Many international observers view the ongoing military developments in South Asia as part of a ‘triangular competition,’ linking India’s conventional and nuclear modernization with those of China and Pakistan. These three countries are expanding their capabilities, but at a distinctly different pace and to pursue diverse political and security objectives, which could best be described as two separate sets of dyads between India-China and India-Pakistan, and not necessarily a result of a triangular competition.
A brief review of nuclear motivations of the three states would help differentiate between their respective political and security outlook, besides providing a better understanding of why India-China nuclear dyad may not have much substance, as compared to the India-Pakistan nuclear competition. This also explains why the exaggerated security concerns from China are helpful and often (mis)used by India to justify its military expansion, which in turn affects Pakistan’s security interests.
India and China started their nuclear pursuits in the early 1950s during a period of extreme cordiality of their bilateral relations, which was often described in a local Hindi parlance as ‘Hindi-Cheeni-Bhai Bhai,’ meaning that India and China are both ‘brothers.’ Interestingly, this may have some semblance with the contemporary expression of an ‘iron brothers’ which is commonly used to describe the current China-Pakistan relationship.
China’s primary aim to embark on the nuclear weapons program was to prevent nuclear blackmail from the United States and the former Soviet Union, and not due to regional security environment. Chinese leadership considered these weapons as a tool used by the established nuclear powers for political coercion, and therefore, acquisition of nuclear capability was viewed as necessary to prevent nuclear blackmail. Nuclear weapons, however, were not considered as useable and seen only as ‘paper tiger.’ This also explains China’s long-held position on No First Use (NFU) of nuclear weapons against other countries.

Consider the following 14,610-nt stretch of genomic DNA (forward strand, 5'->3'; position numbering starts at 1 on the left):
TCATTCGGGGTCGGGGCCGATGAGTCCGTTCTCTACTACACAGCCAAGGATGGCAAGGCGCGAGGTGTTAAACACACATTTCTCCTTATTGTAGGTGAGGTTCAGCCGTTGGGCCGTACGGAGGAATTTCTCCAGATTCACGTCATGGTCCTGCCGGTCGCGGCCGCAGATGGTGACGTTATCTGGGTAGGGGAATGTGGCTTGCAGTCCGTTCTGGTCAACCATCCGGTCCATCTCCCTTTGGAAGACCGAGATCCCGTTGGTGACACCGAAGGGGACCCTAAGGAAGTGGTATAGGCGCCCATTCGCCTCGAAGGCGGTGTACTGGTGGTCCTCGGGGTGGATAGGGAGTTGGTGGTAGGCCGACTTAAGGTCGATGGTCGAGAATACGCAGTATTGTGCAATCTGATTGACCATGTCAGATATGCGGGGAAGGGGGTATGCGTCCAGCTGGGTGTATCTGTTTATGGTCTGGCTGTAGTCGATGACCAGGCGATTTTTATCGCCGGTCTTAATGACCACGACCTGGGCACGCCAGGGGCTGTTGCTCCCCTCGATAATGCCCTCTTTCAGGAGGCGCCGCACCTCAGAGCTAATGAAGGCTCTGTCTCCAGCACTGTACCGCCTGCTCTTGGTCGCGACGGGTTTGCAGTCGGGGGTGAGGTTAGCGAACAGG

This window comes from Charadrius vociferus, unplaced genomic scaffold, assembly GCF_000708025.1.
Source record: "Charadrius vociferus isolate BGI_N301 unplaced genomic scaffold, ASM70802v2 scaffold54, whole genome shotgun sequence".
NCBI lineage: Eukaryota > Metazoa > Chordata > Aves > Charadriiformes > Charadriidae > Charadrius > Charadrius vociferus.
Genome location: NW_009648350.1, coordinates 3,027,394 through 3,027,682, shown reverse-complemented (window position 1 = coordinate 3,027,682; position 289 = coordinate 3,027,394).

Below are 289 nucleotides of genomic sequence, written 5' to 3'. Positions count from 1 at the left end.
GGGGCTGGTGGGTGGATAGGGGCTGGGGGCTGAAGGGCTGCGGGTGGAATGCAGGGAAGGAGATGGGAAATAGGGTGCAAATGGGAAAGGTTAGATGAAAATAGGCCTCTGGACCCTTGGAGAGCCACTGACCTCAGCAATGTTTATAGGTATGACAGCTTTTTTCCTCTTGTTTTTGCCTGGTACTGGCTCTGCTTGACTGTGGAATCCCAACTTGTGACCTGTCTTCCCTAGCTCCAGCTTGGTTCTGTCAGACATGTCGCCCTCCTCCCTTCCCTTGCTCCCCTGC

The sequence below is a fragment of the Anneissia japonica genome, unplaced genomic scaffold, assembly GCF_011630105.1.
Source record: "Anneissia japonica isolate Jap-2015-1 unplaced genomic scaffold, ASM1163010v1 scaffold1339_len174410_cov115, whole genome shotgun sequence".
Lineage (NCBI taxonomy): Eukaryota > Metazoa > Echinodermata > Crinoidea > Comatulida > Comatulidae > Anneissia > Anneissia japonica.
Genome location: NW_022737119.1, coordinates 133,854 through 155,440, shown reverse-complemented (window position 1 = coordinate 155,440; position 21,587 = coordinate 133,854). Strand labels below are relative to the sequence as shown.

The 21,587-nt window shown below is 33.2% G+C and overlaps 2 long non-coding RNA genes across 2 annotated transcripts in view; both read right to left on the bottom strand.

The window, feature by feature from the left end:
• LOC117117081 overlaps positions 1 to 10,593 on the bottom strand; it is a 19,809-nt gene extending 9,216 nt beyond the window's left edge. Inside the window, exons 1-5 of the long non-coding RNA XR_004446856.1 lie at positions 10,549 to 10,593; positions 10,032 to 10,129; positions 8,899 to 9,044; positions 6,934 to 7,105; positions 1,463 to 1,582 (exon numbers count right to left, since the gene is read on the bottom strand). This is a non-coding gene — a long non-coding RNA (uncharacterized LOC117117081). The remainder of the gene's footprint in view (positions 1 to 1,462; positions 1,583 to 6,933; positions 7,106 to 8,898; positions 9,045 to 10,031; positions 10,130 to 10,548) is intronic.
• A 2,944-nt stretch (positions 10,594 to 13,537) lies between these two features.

India’s primary motivation to embark on its dual-purpose nuclear program, on the other hand, was to gain recognition as a major power and to be recognized as one of the equals. This was also reflected in PM Nehru’s earlier speeches in the parliament where he gave his vision of future India that must build its place as per its potential, and the critical role that nuclear weapons could have in defining India’s status.
In support of Nehru’s vision, Homi Bhabha, who is considered as the father of India’s nuclear program and very close to Nehru, had stated as early as 1958 that India can build an atom bomb within few months, provided the political leadership gives a go ahead. These statements may have been intended to promote institutional and bureaucratic interests and to boast aboutIndia’s technological advancements, but it does indicate that India was on its way to a dual-track nuclear program even before China started its nuclear journey.
If China was indeed a major security concern, then it is incomprehensible why Indian leadership did not immediately build nuclear weapons, despite having the technological know-how after their 1962 border skirmish with its larger neighbor. China’s first nuclear test of 1964 also failed to trigger a serious debate within India for an independent nuclear deterrent. Instead, India waited for another 10 years before testing its first nuclear weapon, and that too was also labeled as a Peaceful Nuclear Explosion (PNE), mainly to avoid international criticism, since there was no plausible justification to build nuclear weapons. It took another 24 years before India formally declared itself as a nuclear weapon state in 1998 by conducting a series of tests and claiming it to be ‘India’s due, the right of one-sixth of human-kind.’ This brief history reveals the fact that India’s principal driver was ‘prestige’ and not security.